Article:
It’s long been the commonly held view that “Big Alcohol” doesn’t get along with the burgeoning marijuana industry in the U.S. The logic is that because marijuana is a substitute for alcohol its legalization will mean that it will eventually seize a good piece of the “happy hour marketshare” from the beer, wine, and spirits industry. It’s ironic because alcohol and marijuana share a similar social and historical path with each other. Like cannabis, alcohol was once criminalized and politically demonized before it found societal and legal acceptance via states’ rights and a tax and regulate model.
But all of this logic is starting to look a bit flawed based on a National Bureau of Economic Research study which showed that alcohol consumption actually has increased in those states where cannabis has been made legal. According to Fortune,
Emory University-based researchers used data from the National Survey on Drug Use and Health from 2004 to 2011, looking at states that implemented some form of medical marijuana legalization over those years . . . The more surprising finding was that the availability of medical marijuana increased the number of days in which adults over 21 binge drank (defined as having more than four drinks per day) by 6-9%. It did not, however, have any effect on underage drinking.
Might these two industries find a common ground with marijuana-infused spirits? Not likely at this point.
First, with marijuana being a federally illegal controlled substance, no alcohol maker, supplier, or brewery regulated by the federal Alcohol and Tobacco Tax and Trade Bureau is going to risk making a marijuana-infused alcohol because doing so would likely cause them to lose their federal licensing. It also might put their shareholders at risk for accessary liability under the federal Controlled Substances Act.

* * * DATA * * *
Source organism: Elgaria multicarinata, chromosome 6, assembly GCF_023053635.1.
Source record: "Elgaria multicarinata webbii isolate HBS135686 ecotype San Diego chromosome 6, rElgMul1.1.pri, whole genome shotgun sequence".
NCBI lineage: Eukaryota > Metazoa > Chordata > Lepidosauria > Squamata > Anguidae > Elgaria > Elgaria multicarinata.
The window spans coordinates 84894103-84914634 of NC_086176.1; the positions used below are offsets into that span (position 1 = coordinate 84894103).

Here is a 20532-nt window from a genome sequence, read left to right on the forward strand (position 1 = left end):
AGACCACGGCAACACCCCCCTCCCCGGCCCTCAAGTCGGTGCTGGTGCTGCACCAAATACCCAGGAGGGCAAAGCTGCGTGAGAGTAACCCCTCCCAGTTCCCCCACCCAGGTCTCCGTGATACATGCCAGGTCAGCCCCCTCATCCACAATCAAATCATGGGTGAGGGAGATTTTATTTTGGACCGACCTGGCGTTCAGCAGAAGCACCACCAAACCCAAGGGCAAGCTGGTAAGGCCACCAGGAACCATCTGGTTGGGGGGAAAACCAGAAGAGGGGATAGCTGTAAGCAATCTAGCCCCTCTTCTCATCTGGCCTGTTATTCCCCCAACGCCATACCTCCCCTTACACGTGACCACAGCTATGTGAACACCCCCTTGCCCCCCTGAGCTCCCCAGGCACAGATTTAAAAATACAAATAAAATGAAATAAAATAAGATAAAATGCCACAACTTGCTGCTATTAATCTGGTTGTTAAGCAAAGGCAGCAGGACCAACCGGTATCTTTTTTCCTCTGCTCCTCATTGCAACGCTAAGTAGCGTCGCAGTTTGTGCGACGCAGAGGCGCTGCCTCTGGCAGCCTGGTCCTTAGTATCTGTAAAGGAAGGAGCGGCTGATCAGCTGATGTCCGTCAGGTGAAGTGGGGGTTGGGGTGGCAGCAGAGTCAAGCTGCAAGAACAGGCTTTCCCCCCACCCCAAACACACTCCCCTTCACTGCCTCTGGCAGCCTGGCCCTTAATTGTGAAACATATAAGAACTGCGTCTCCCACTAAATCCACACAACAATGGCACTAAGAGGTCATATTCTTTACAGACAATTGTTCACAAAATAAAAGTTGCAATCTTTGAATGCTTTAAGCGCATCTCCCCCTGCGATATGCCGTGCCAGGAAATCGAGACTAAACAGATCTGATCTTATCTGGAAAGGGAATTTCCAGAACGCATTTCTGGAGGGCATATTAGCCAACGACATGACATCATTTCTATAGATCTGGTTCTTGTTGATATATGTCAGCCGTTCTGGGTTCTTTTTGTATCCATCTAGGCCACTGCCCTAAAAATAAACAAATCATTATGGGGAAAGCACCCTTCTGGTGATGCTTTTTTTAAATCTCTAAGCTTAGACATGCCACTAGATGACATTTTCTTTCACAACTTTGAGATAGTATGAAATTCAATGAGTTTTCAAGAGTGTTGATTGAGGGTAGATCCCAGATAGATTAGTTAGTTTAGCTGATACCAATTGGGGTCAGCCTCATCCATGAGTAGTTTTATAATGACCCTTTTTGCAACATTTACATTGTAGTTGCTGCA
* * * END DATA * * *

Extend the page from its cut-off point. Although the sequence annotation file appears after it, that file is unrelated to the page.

Second, even if we’re just talking about small-time, risk-loving home brewers that meet all applicable state cannabis regulations, states will want to rigorously control such marijuana-infused concoctions. Would such activity fall under a state’s liquor, beer, and wine laws? Or would the product come under the control of an agency equipped to regulate marijuana and marijuana products? Or would it come under some hybrid regulations we have yet to see? There still is considerable fear and loathing of marijuana edibles and infused products and so throwing alcohol into the mix would likely cause a state-regulatory fire storm. I am not aware of a single state with rules that would allow for licensing and distributing a THC-infused spirit, wine, or beer.
Third, public opinion is likely going to be against the mixing of drink and smoke. The question will always come up in policy debates as to whether America now wants stoned and drunk drivers on its streets. Though I’m confident that the reasonable person can handle such a concoction,there will certainly be at least one poster child who will ruin it for everyone else. We all know from years of statistics and personal anecdotes just how dangerous alcohol can be when not “handled responsibly,” so I doubt the majority of Americans will want to see a THC-infused martini mix on the shelves just yet.
So, when it comes to the “King of Bud,” we should expect alcohol and marijuana to stay in their respective industry corners for now.